• But there is no shelter from the scorching sun.

  • The water that once surrounded their island, protecting them,

  • has now dried up altogether.

  • [cheeping]

  • The last to hatch step out into a desperately harsh world.

  • -[chicks cheeping] -[squawking]

  • [squawking]

  • Somehow or other, the growing chicks must find fresh water to drink.

  • -[cheeping] -[squawking]

  • They cannot yet fly, so they must walk, guided by some of the adults.

  • They may have to trek for 50 kilometers.

  • [frenzied cheeping and squawking]

  • Some... cannot keep up.

  • The salt has solidified around their legs.

  • [cheeps]

  • -[squawking] -[splashing]

  • Most of the chicks, in spite of everything,

  • and having walked for days,

  • eventually reach fresh water.

  • [frenzied squawking]

  • It is the end of a long journey...

  • but only the first of the trials that will be imposed on these flamingos

  • by the irregularity of the rains.

  • -[rainfall] -[snorting]

  • If rainfall is more predictable and certain,

  • then life can flourish more richly,

  • both in numbers and variety.

  • The Serengeti plains in East Africa support over a million wildebeest.

  • [grunting]

  • The herds follow the seasonal rains,

  • grazing on the newly-sprouting grass that comes in their wake.

  • [grunting continues]

  • Each year, within a three-week period,

  • the females give birth to over a quarter of a million calves.

  • [bleating]

  • This youngster is just a few days old.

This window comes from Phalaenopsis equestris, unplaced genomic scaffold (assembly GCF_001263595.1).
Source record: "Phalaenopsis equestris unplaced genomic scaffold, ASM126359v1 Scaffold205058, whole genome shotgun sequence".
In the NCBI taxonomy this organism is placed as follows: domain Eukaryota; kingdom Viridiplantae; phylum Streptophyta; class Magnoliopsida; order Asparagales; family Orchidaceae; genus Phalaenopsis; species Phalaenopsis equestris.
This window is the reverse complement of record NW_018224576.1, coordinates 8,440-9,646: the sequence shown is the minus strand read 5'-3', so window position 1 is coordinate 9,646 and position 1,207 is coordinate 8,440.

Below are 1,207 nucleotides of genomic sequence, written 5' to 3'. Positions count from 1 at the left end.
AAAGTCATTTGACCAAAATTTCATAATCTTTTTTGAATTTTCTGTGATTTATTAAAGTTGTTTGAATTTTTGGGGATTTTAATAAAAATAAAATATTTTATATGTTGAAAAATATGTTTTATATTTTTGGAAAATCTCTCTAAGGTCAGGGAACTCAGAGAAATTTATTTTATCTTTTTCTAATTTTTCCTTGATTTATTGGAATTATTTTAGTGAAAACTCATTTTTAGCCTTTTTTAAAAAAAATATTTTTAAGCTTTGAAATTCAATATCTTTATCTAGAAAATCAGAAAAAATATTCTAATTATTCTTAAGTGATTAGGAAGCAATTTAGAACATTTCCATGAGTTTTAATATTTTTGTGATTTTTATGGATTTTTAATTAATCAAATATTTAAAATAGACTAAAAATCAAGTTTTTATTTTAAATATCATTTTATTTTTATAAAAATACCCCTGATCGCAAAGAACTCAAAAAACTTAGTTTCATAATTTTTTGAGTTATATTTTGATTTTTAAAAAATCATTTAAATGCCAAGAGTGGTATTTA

• Playing strengthens its legs for the long journey that lies ahead.

  • [grunting]

  • The calf must stay close to its mother.

  • Without her milk, it would starve.

  • -[snorting] -[grunting]

  • And the herds are always traveling,

  • following the rains as they drift across the plains

  • in order to find fresh grazing.

  • Eventually, they reach woodlands.

  • [birds chirping]

  • [grunting]

  • Hunting dogs.

  • Wildebeest calves are a favorite prey.

  • And the dogs are hungry.

  • The calf must stay with its mother, protected within the herd.

  • [wildebeest snorting]

  • The dogs have incredible stamina...

  • but the calf is defended by the herd.

  • They need the calf on its own.

  • [snorting]

  • [African wild dogs panting]

  • The mother blocks the dogs, shielding her calf.

  • It makes a run for safety.

  • And it just manages to get back to the herd.

  • The future of this whole migration depends on the regularity of the rains,

  • but also on the continued existence of the great open grasslands

  • across which the herds make their immense journeys.